The Sweet Addition That Will Change Your Hard Boiled Eggs Forever

Hard-boiled eggs are not the most glamorous form of eggs. They often fall to the wayside to flashy, stuffed omelets and runny over-easy dishes. Yet according to Martha Stewart, boiled eggs are actually the most popular variation of the food; the largest percentage of Americans prefer to boil their eggs rather than fry, scramble, or poach.

This resounding popularity may be the result of simplicity. Making hard-boiled eggs requires nothing more than a boiling pot of water and dropping in a still-shelled egg. Yet while making hard-boiled eggs is straightforward, you still have to follow a technique. Learn how to master water temperature and your own peeling strategy, and pay extra attention not to boil your eggs straight from the fridge; cold eggs risk cracking in the boiling water.

Although hard-boiled eggs are a safe and easy breakfast option, you may want to spruce them up. Deviled eggs or egg salad are popular forms of the ingredient, but if you're looking for something a little sweeter — and a lot flashier — opt for a new approach entirely.

Sugar and torch hard boiled eggs for a dessert-worthy upgrade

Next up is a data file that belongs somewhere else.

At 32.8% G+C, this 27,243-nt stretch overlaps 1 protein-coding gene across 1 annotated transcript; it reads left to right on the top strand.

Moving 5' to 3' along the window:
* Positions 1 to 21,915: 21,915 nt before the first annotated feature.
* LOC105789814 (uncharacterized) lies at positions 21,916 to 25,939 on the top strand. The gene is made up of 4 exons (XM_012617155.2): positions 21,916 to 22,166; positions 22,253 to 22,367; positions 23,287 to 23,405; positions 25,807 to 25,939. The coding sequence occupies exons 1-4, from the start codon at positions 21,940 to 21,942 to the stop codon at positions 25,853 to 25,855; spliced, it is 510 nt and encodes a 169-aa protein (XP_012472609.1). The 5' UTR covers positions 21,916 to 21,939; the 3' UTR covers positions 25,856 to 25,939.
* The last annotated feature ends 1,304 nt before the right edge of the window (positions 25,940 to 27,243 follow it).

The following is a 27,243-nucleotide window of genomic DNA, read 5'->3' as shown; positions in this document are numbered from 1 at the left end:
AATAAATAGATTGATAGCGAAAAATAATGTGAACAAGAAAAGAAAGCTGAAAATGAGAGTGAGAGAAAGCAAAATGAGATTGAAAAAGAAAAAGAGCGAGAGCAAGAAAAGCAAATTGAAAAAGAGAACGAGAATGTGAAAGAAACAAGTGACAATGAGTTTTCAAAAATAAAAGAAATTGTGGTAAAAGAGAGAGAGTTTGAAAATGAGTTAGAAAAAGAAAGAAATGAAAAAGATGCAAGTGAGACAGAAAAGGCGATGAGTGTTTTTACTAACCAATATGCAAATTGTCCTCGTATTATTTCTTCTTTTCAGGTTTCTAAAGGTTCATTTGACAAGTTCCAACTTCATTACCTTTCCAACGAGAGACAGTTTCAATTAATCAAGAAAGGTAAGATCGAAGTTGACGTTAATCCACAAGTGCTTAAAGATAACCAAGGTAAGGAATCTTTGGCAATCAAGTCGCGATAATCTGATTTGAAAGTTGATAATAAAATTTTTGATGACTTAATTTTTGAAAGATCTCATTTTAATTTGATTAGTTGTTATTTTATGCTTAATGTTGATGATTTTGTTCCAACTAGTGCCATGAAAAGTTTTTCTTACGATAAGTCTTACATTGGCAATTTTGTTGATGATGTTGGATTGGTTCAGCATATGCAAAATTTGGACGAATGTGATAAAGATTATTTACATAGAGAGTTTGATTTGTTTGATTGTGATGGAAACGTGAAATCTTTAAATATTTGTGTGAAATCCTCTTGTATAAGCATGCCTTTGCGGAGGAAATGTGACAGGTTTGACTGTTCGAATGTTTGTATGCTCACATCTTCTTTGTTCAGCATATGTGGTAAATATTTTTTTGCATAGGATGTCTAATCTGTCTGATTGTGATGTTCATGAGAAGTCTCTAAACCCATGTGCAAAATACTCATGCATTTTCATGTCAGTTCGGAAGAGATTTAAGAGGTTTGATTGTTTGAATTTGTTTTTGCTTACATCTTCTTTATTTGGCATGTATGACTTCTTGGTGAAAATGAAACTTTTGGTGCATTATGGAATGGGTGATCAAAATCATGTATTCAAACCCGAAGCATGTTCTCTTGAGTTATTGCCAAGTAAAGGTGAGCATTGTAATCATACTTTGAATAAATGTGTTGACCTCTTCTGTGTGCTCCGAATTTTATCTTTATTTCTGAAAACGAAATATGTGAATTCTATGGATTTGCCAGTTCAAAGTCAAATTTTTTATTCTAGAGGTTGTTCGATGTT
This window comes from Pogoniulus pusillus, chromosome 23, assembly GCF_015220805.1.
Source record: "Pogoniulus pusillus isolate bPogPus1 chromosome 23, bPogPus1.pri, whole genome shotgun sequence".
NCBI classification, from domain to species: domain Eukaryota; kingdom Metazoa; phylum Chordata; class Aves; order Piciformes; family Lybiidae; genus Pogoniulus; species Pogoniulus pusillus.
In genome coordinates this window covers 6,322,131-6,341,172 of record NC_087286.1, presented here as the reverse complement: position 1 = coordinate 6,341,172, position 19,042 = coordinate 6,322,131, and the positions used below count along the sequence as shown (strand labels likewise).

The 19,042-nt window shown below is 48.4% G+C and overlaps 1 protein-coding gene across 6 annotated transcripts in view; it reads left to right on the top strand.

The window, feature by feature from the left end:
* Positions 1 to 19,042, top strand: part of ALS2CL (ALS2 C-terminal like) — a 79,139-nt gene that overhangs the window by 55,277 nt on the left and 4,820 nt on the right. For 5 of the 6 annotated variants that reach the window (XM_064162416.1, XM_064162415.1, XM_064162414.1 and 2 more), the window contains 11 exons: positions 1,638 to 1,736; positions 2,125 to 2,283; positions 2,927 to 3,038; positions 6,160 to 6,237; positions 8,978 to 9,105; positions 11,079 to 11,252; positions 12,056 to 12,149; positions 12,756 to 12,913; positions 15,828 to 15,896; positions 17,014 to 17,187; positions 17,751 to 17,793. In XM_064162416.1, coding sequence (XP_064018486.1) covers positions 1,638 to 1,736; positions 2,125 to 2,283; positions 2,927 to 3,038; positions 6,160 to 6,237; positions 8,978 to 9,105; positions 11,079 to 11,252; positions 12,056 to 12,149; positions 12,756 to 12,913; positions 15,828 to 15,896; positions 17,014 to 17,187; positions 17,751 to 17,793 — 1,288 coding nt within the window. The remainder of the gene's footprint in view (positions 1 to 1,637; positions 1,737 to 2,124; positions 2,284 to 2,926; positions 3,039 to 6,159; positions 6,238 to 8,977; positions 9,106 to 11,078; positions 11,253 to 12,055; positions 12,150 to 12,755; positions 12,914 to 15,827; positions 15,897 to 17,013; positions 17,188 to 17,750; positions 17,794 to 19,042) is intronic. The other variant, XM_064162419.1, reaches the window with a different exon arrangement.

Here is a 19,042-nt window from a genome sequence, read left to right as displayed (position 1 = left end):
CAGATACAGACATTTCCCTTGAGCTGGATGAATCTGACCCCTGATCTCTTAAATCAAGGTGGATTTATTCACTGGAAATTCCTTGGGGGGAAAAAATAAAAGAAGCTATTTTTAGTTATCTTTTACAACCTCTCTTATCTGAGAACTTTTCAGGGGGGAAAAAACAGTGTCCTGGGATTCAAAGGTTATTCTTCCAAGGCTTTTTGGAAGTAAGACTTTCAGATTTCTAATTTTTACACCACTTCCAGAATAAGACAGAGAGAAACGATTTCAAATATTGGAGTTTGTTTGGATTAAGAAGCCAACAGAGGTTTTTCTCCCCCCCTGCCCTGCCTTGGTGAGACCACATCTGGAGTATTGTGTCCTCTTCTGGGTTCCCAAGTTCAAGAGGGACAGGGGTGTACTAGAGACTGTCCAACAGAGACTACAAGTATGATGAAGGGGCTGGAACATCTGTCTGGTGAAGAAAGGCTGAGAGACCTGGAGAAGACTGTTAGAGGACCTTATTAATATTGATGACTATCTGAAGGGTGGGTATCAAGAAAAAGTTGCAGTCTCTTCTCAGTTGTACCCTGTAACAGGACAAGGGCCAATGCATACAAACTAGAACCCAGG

Crème brûlée is an intricate and upscale dessert in which chefs add sugar to a baked custard — and torch the top until it's perfectly caramelized. While this strategy certainly applies to the delicious and creamy dessert, it's not mutually exclusive with sweet foods. Los Angeles chef Alvin Cailan presents a new subject for the torching technique, transforming a simple breakfast into a luxe meal.

Cailan, the mastermind behind food truck-turned restaurant Eggslut, makes hard-boiled eggs with a twist. Per Bon Appétit, Cailan's unique approach to the classic morning meal calls for blow-torching the tops of boiled eggs. What began as an experiment became a full-blown recipe capable of turning yolks sweet and caramelized à la their inspiration. Fittingly, Cailan dubs this approach egg brûlée.

To make your own from home, boil eggs for five and a half minutes, submerged in what Cailan dubs "roaring water" to release the shell from the whites. Once your eggs are ready, peel, halve, and salt them. Then, dust the tops with sugar, and you're ready to torch.

While this approach is surely less traditional than simply boiling and slicing eggs, try it out for the ultimate combination of sweet and savory. Egg brûlée is one dish that certainly doesn't make for a boring morning.